July 24, 2020 • Jordan A. Fishman
Category: Legal Updates
Under the National Labor Relations Act, workers engaging in a “concerted activity” with other employees, such as a union organizer or representative discussing conditions of employment with an employer, qualifies as a protected activity.
On Tuesday, the NLRB reversed an agency judge’s ruling that General Motors violated the NLRA when it suspended an employee who lobbed the F—word at a supervisor. This decision replaces three context-specific rules laid out in three different cases with the well-known Wright Line test, which hinges on whether a worker would have been punished absent the protected activity. The board uses Wright Line in cases alleging an employer punished a worker for taking protected actions, such as striking or raising safety concerns. Under this test, board prosecutors bringing unfair firing cases must first prove the worker’s protected activity factored into their discipline. Then, the employer gets a chance to prove it would have fired the worker absent the protected activity, such as by showing it fired other workers over similar outbursts. If the prosecutor stumbles on the first prong or the employer satisfies the second, the worker loses.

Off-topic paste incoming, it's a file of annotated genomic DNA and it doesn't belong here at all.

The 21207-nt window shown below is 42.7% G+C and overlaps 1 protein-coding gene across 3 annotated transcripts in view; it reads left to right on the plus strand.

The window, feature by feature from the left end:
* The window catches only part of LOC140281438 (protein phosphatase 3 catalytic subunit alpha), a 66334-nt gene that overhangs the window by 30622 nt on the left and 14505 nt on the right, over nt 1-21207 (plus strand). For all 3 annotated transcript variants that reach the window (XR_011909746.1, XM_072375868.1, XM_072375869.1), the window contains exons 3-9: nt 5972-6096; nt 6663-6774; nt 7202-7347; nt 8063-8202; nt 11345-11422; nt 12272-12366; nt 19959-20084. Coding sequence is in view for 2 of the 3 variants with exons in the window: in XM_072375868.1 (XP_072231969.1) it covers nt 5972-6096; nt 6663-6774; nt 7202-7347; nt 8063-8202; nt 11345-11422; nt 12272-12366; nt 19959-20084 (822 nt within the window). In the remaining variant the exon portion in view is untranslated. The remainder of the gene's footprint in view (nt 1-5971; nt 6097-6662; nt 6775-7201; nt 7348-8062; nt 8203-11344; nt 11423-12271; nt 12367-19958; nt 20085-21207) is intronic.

Prior to the NLRB’s recent ruling, workers who cursed out their bosses or made racist comments were protected. Tuesday’s decision clarifies that employers have the right to punish or terminate problematic employees who engage in workplace harassment.
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